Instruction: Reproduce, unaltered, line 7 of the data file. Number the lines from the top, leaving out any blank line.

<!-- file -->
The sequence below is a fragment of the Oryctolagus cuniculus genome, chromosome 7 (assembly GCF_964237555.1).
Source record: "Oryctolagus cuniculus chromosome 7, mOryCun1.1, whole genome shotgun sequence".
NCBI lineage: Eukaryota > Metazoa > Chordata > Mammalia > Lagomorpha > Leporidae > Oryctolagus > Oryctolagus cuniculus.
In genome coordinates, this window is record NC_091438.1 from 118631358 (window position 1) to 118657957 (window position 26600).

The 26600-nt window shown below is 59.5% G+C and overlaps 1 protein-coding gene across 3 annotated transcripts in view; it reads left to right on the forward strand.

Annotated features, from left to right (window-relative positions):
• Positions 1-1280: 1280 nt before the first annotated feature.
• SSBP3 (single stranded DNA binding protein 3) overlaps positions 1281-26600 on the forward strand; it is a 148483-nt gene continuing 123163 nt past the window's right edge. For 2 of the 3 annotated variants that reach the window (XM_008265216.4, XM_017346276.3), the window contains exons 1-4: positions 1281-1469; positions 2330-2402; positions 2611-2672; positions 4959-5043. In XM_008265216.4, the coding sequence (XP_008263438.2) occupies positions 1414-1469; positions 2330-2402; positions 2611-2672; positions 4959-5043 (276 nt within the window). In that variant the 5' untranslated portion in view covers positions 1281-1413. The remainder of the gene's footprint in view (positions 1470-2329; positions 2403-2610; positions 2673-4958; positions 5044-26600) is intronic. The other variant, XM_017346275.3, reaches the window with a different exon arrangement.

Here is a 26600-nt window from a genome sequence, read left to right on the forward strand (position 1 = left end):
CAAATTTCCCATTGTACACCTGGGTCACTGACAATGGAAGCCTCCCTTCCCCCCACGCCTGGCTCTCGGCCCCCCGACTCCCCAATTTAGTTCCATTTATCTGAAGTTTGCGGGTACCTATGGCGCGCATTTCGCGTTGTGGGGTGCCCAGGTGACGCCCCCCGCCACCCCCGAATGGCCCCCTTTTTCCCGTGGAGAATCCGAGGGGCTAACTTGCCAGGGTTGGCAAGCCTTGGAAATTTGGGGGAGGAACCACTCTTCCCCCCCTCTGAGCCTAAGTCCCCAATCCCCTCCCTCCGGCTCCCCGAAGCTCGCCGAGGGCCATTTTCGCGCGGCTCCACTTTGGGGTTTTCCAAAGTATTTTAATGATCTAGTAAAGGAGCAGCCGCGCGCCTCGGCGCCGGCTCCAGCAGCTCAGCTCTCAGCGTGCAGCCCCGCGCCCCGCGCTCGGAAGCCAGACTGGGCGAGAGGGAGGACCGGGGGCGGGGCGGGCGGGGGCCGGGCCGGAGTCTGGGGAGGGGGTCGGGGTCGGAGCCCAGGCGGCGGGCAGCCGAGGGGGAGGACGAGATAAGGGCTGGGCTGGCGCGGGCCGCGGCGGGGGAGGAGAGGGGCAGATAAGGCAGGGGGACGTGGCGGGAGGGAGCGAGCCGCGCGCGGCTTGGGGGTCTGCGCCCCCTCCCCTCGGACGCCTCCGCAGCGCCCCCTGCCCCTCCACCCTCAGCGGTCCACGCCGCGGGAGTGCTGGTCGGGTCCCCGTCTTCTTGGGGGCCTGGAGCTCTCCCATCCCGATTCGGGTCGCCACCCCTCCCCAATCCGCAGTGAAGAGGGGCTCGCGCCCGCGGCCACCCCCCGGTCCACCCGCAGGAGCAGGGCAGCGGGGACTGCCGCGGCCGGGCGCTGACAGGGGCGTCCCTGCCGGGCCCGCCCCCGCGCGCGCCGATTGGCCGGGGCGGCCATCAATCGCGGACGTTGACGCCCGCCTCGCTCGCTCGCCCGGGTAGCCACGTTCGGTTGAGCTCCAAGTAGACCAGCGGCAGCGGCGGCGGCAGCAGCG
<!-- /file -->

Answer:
• Positions 1-1280: 1280 nt before the first annotated feature.